- What is the California "At-Berth Regulation"?
This law requires ships to reduce their emissions while hoteling at berth by either plugging into the electrical grid (i.e. shore power, otherwise known as cold-ironing or AMP) or by using an alternative emission control device. The law sets compliance percentages that phase in over time. For more details, go to http://www.arb.ca.gov/ports/shorepower/shorepower.htm..
- Does my company need to comply with the Regulation?
In general, all container, passenger, and refrigerated vessels must comply with the regulation. Some exemptions apply. Contact the California Air Resources Board (ARB) for more information at (916) 327-1512 or ShorePower@arb.ca.gov.
- Can the Port of Long Beach tell me whether or not my fleet is in compliance with the regulation?
No. The Port does not enforce this regulation. If you have questions about your specific situation, please contact ARB.
Using Shore Power at the Port of Long Beach:
- Where can I get information about the Port’s shore power design standards?
The Port’s shore power systems comply with the international standard for high voltage shore connection systems. You can find more information here.
- I will be plugging a ship into shore power for the first time at the Port of Long Beach (i.e. commissioning a ship). What do I need to do?
Contact the terminal operator. The terminal operator facilitates the commissioning process. The Port is not involved in ship commissioning.
- Does the Port require me to fill out a form or provide advance notification before plugging in?
No. The Port of Long Beach does not require a form or advance notification. All communication should be with the terminal operator.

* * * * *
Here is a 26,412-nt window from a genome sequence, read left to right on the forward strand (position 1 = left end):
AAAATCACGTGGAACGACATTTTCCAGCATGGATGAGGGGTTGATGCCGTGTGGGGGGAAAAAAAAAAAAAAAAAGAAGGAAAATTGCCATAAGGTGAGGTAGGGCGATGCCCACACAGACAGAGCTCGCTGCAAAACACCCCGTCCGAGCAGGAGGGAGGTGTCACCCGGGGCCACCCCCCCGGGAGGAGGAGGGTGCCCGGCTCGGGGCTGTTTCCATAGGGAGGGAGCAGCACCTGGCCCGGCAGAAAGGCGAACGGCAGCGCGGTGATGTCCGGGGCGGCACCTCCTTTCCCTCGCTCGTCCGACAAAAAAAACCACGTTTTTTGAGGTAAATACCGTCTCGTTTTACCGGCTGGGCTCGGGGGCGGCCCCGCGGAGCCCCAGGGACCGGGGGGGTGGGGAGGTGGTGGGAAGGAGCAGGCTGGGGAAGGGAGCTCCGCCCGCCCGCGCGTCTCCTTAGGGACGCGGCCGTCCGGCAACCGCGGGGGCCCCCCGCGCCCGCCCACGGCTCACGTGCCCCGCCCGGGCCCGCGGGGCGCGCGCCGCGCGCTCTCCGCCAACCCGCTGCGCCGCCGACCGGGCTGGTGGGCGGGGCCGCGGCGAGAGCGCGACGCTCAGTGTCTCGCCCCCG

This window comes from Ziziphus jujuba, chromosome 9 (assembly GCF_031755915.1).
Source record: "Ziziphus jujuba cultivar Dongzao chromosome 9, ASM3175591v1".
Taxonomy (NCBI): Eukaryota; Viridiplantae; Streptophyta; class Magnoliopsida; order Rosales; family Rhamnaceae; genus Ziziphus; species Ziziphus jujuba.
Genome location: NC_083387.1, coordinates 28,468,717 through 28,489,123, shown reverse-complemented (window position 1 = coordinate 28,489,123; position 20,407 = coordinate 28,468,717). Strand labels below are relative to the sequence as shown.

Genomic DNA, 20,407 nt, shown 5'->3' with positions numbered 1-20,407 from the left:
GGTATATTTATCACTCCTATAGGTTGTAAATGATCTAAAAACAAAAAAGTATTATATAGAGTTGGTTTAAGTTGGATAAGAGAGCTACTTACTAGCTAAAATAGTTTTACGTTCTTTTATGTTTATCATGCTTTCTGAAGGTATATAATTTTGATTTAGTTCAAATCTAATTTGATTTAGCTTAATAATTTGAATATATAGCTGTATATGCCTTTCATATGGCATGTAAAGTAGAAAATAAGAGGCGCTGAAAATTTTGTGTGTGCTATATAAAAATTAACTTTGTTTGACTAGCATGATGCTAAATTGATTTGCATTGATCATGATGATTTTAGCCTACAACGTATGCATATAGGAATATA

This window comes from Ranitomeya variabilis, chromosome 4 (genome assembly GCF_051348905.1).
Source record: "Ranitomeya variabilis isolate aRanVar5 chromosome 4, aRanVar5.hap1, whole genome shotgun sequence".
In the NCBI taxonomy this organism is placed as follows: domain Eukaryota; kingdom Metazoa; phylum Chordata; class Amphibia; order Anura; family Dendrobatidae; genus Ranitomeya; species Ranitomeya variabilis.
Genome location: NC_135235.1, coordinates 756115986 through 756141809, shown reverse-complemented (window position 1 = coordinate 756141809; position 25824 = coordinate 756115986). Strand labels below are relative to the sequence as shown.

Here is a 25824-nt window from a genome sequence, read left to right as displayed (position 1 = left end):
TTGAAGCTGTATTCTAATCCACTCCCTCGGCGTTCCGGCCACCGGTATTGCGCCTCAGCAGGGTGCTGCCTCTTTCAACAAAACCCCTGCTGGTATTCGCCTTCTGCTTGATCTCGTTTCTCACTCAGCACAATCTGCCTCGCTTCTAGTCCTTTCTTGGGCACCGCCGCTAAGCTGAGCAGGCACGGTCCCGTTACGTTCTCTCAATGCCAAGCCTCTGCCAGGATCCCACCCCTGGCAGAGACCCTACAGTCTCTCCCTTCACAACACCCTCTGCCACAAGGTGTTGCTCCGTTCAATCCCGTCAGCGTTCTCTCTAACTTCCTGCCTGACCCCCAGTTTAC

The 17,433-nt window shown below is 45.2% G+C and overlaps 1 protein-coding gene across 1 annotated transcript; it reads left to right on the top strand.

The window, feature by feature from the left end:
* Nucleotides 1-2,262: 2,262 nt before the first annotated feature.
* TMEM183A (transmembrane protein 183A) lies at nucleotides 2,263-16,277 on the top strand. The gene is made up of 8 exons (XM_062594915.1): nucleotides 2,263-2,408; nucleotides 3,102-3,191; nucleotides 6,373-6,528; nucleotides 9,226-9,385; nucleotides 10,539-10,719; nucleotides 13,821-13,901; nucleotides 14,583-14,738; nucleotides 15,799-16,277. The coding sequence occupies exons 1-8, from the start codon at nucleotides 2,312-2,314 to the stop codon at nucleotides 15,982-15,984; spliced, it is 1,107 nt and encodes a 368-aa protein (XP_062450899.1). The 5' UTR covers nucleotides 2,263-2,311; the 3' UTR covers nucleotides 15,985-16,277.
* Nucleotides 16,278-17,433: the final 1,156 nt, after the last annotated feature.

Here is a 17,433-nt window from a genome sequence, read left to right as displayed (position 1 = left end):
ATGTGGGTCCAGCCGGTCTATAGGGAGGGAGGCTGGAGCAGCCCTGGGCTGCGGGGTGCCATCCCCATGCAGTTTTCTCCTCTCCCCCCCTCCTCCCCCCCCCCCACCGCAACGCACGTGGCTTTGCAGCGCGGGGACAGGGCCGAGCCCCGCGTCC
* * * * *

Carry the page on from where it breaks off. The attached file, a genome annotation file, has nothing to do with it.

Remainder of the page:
Funding and Costs:
- What is the cost to use shore power at the Port of Long Beach?
Unlike some other California ports, the Port of Long Beach is not involved in electricity billing or shore power charges. Each terminal has its own account and rate structure with Southern California Edison, the local electricity provider. Please contact the terminal operator for details.
- Is there funding available to help retrofit my ship for shore power?
There are very few funding opportunities for shipside retrofits, and grant programs generally require shore power usage levels that exceed the regulatory requirements. When the Port becomes aware of funding opportunities, it makes every attempt to notify shipping lines. One potential funding source is the Carl Moyer Program, which is administered locally by the South Coast Air Quality Management District. Eligibility criteria and long-term shore power usage levels apply. Contact the SCAQMD for more details.
- Are there any incentive programs for plugging into shore power?
Yes. The Port provides free dockage for vessels that comply with the shore power regulation and the 40 nautical mile Vessel Speed Reduction Program. The “Dockage Reduction Incentive Program for Green Calls” is described in more detail under Tariff Item No. 264.
Alternative Technologies for Compliance:
- I’ve heard there is an alternative system that can be used to comply with the shore power regulation. How do I sign up for this system?
At this time, there is no approved alternative for shore power. The Advanced Maritime Emission Control System (AMECS), however, is currently being tested for use as an alternative to shore power. If this system receives state approval, possibly in the latter part of 2014, you can contact the company, Advanced Cleanup Technologies, Inc. (ACTI), to ask about service. More information about this technology can be found here.